Carved Gilded and Painted Eagle with Caved American Shield Attributed to J. Nabor circa 1870. The eagle is in the form of a typical stern board even though it is much smaller and was created to be a wall plaque similar in size to most Bellamy eagles. The eagle’s head is very well defined and detailed. It is turning to the right and has a realistic brow and eye and the carved beak is also very well-articulated with a red painted tongue visible inside the open beak. The wings are spread and the feathers on the wings and chest are very well articulated. To the left of the chest the right talon is holding a detailed America shield. The shield has a large incised five-pointed star in the center flanked by two similar carved but smaller stars. The shield has a gold leaf border. Below the border are thirteen alternating red and white stripes. The tip of the shield appears to be resting at an angle on the base which is carved to look like a stone base that is painted black. The eagle's left talon is resting on the rocks. Behind the base on the right are long incised gold leaf tail feathers. The back of the figure is finished with a pattern of small gauge marks.  (FA1136)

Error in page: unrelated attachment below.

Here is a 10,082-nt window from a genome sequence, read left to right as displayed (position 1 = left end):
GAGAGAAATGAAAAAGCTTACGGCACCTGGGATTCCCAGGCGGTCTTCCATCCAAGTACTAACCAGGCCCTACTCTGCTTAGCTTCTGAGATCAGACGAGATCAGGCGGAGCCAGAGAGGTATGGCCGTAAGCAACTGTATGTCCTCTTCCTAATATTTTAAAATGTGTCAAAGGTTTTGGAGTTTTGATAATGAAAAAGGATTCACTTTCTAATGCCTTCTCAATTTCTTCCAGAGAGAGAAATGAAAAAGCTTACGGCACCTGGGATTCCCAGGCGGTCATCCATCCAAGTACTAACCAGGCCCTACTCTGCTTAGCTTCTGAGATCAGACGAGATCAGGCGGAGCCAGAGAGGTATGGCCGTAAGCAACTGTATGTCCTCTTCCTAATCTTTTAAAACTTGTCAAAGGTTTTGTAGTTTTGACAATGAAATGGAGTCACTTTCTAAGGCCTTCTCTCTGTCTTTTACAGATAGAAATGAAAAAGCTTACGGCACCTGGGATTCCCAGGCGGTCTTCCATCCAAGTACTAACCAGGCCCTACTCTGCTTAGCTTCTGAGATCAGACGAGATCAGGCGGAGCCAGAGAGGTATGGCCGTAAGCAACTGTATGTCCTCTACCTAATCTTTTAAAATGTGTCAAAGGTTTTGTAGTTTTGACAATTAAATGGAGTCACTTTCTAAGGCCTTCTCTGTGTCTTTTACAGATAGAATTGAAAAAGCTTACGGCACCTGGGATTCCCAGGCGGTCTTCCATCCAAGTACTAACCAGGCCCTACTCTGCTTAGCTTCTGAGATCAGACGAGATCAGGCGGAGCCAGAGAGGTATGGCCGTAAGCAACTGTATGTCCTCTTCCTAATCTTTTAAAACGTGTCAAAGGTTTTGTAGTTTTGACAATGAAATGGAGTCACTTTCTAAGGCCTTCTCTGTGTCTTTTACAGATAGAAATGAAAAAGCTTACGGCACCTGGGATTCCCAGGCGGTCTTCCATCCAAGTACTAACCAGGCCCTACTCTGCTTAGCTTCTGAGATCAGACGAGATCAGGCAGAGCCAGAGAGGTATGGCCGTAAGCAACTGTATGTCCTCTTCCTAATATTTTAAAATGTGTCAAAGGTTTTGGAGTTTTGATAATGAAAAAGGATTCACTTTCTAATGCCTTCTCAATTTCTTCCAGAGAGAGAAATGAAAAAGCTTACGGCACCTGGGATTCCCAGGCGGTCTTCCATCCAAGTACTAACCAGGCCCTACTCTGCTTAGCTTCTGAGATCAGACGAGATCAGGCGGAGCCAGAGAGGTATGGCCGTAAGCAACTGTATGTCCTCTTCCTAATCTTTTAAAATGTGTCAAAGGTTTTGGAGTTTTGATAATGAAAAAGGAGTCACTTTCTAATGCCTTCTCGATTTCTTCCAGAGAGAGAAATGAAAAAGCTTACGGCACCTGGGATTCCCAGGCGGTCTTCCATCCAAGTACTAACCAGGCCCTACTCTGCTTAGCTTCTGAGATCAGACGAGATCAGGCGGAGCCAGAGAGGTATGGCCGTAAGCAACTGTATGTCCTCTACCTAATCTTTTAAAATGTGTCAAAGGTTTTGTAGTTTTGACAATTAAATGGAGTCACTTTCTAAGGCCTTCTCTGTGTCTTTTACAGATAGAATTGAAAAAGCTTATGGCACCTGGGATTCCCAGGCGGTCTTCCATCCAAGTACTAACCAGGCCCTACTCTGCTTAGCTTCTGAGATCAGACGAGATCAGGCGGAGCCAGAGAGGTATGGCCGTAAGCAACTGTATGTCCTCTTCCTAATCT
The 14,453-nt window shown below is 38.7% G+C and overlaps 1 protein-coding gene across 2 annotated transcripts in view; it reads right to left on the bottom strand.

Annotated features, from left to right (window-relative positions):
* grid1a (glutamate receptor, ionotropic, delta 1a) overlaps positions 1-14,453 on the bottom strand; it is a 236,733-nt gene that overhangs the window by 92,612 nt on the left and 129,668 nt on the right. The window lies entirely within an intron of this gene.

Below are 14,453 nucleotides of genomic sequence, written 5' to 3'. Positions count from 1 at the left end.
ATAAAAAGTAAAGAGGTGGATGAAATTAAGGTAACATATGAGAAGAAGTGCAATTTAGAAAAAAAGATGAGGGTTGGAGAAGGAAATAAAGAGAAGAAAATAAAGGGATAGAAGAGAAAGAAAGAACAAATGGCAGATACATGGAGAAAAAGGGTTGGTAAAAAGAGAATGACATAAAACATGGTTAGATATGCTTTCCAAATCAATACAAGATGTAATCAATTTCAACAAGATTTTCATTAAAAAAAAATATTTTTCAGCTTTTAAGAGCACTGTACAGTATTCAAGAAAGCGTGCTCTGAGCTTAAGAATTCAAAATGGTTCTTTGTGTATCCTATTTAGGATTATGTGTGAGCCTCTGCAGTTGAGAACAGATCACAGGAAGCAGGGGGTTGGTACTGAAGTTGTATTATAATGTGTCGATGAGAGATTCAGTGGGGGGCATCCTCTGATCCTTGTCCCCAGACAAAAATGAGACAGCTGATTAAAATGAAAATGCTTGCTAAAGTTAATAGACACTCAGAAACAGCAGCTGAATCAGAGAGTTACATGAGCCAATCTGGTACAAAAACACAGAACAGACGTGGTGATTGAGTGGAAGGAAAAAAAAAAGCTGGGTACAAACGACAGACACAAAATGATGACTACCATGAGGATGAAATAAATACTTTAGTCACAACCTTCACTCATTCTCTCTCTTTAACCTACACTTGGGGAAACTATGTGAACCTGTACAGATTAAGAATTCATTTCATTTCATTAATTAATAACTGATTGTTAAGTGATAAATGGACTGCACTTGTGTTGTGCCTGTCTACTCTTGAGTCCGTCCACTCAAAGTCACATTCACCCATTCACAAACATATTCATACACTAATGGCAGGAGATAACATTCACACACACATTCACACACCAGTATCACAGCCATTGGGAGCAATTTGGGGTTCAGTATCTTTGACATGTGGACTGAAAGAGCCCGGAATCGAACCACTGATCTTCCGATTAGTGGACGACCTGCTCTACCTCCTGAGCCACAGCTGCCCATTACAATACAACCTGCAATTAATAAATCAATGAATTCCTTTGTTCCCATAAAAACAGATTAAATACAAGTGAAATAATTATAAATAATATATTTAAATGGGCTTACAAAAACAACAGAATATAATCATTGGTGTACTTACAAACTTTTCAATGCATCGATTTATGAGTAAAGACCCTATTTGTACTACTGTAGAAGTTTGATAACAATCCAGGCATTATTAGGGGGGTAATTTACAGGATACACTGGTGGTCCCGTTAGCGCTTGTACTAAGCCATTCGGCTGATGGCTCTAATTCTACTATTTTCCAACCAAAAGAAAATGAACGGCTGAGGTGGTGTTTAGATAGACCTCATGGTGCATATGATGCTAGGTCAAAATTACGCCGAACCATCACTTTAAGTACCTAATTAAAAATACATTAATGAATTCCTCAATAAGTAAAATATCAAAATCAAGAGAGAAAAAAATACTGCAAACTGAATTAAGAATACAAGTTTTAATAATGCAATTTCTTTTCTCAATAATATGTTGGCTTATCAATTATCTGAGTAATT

Condition: The Eagle has a wonderful untouched original condition. The gold leaf as a mellow age patina and the painted surface has a gentle craquelure surface. There is a repair to the end of the left facing wing. The tips of the wings have a small wood loss to the edges.
Dimensions: Length 25 1/2, Height 10 1/2, Inches
Reference:  Isaacson, Philip M., "The American Eagle Boston, Massachusetts:  New York Graphic Society, 1975, p.153.  An almost identical eagle in form is illustrated on this page. It was attributed to J. Nadar of New Orleans, Louisiana circa 1870.  The caption below the illustration of the eagle states “By the mid-19th Century this form became the standard for larger stern board eagles. There is a marked relationship between the Nadar’s work and that of the New England carvers work in Portsmouth New Hampshire,”